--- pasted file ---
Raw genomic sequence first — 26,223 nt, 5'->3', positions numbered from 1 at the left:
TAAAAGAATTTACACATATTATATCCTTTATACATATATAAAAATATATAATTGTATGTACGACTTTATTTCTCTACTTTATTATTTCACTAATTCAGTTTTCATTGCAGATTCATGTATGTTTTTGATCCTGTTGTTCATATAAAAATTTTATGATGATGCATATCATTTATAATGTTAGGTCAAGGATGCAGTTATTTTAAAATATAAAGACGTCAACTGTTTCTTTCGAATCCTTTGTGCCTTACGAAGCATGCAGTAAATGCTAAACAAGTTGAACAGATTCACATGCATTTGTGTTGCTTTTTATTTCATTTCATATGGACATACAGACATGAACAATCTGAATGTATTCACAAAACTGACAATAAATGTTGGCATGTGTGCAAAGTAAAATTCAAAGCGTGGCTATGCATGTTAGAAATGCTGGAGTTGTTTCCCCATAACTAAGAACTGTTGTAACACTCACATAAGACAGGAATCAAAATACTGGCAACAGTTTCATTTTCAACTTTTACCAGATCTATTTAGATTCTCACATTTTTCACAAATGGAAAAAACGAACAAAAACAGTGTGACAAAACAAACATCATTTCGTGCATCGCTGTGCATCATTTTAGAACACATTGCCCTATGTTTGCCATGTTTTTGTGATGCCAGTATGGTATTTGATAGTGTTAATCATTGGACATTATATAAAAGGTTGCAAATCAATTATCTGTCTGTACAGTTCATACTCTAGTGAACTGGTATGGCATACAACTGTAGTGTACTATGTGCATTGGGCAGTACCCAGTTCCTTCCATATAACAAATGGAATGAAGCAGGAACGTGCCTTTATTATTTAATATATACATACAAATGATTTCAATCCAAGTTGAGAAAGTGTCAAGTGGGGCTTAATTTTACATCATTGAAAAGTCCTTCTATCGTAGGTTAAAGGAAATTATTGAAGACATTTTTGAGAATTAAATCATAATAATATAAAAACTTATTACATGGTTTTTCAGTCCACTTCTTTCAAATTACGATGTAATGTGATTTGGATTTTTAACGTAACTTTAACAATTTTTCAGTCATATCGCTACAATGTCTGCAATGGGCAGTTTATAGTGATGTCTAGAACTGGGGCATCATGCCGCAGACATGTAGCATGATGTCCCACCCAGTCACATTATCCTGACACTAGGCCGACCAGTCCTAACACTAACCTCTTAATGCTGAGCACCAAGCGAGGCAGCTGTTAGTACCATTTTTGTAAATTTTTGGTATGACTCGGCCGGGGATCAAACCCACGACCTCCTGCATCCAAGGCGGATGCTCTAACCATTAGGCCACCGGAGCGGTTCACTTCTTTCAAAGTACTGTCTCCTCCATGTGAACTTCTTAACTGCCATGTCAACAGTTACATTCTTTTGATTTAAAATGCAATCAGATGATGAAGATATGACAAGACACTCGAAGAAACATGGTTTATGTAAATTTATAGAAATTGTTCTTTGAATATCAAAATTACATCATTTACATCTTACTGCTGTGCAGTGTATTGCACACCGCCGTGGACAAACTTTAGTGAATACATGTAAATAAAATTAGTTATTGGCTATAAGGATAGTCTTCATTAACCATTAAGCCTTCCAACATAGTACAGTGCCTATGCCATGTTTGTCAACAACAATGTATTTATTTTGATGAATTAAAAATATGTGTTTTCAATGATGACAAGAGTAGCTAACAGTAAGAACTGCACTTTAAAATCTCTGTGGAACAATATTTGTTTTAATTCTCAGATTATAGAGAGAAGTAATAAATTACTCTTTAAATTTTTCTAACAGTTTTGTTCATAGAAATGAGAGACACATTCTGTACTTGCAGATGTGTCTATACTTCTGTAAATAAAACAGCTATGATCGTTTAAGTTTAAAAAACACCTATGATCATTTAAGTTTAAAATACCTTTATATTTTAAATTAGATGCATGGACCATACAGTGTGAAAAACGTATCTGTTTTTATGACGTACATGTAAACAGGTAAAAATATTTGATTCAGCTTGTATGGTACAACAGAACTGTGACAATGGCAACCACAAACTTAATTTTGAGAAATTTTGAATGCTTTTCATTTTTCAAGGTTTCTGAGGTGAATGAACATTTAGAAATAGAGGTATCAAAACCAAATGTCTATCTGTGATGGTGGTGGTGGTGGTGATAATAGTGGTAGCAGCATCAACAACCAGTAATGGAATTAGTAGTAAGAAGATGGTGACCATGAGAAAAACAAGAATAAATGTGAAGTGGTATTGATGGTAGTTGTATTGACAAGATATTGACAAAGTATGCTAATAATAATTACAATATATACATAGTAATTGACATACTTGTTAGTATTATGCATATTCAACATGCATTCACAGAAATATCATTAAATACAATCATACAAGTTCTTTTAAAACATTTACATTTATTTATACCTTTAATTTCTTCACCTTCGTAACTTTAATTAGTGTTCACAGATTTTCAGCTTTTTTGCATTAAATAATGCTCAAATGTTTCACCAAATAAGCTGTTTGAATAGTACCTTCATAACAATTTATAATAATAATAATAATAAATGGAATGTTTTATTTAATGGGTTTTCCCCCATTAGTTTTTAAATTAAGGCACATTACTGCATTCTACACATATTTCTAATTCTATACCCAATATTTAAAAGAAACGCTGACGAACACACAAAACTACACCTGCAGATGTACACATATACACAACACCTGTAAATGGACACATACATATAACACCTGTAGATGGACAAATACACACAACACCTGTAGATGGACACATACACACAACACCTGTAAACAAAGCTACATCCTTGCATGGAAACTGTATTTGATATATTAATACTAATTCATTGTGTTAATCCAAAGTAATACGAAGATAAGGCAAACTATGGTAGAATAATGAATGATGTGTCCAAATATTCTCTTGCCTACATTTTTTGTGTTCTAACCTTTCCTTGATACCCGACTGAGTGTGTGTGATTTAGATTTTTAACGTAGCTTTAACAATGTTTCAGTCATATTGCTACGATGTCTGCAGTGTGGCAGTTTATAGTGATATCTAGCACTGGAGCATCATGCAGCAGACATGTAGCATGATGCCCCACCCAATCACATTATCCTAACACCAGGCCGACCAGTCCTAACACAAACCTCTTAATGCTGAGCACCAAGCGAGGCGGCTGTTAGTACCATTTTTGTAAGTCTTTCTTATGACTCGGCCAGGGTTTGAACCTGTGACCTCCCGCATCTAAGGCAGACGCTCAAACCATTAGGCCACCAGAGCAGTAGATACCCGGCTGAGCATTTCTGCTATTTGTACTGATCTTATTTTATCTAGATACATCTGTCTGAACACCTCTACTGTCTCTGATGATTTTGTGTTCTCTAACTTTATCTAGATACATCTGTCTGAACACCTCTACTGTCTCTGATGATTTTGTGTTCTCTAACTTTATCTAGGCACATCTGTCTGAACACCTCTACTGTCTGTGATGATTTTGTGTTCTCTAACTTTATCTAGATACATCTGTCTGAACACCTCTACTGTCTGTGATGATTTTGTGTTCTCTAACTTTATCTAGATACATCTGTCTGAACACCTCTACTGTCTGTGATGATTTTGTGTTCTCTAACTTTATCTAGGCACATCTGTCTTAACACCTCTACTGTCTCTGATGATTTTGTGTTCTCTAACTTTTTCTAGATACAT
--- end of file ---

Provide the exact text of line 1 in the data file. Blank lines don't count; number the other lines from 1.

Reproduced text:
Raw genomic sequence first — 26,223 nt, 5'->3', positions numbered from 1 at the left: